Dear Rich: I have recently self-published my first book and would like to allow Amazon to present it through their "Search Inside The Book" (SITB) feature. However, it's not clear to me whether I have the legal right to do so, as my book contains some quoted material to which others hold the copyright (material which is either used by permission or is fair use). From a legal viewpoint, would I be seen as granting Amazon permission to use material copyrighted by others? How do I determine whether I have the legal right to allow Amazon to present my book through their SITB program? If you have the legal right to publish other people's material in your book -- whether by permission or via fair use -- you likely have the right to permit the "Search Inside the Book" features.
Amazon's POV. As you know, it's not possible to ask Amazon to exclude specific pages or materials from SITB books. The retail behemoth has the final say as to what's SITB-able (although opting out of the program is possible, even for self-publishers). We're not aware of any lawsuits testing the copyright aspects of SITB, and we assume that Jeff Bezos' legal staff views SITB as the virtual equivalent of browsing in a bookstore (and therefore a fair use).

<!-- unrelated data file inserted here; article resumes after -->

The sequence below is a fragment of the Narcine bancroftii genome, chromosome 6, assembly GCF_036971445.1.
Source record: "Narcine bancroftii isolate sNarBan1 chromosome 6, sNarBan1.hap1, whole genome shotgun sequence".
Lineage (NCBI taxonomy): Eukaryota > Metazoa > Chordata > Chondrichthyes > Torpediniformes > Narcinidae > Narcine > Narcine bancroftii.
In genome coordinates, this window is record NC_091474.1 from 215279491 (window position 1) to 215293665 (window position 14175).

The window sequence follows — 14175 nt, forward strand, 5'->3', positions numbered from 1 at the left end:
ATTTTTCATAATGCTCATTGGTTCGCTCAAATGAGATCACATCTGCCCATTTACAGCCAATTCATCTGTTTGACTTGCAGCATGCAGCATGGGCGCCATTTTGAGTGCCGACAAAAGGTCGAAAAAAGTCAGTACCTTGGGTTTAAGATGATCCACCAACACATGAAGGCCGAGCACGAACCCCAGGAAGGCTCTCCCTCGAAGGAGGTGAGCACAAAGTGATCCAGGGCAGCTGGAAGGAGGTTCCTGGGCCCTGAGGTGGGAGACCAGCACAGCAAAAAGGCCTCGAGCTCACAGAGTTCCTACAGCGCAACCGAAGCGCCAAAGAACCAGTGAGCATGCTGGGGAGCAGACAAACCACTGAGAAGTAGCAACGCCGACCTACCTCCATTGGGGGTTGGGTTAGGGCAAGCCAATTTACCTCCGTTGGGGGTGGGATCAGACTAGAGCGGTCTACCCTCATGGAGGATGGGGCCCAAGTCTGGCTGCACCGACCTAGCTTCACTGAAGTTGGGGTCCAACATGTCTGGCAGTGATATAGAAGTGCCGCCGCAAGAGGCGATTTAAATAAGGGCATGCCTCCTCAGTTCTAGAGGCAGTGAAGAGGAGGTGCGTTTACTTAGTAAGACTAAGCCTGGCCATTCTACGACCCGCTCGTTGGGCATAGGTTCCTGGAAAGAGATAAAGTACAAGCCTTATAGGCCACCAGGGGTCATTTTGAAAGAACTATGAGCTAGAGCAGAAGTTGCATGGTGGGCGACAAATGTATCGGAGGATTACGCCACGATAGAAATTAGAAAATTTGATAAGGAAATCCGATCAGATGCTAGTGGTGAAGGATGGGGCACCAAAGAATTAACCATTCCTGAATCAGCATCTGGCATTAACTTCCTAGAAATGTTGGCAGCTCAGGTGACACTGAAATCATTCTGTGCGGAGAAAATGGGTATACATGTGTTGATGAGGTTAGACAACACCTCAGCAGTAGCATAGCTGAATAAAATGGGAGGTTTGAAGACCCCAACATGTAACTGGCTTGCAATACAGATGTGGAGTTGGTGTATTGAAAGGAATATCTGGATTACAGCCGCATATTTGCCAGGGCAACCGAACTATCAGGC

Your permission agreements. Technically, it may be a violation of your permission agreement to permit the digital display of SITB segments. However, we doubt that anyone will complain about the issue because it will probably be viewed as an accepted part of the book-selling process. However, if your permission agreement specifically prohibits this type of use, you're best off opting out.
Fair use. As for the segments for which you can prove fair use, you should be fine. That's because, if your fair use arguments succeed for the print or electronic versions of the book, they will likely succeed for the SITB virtual display.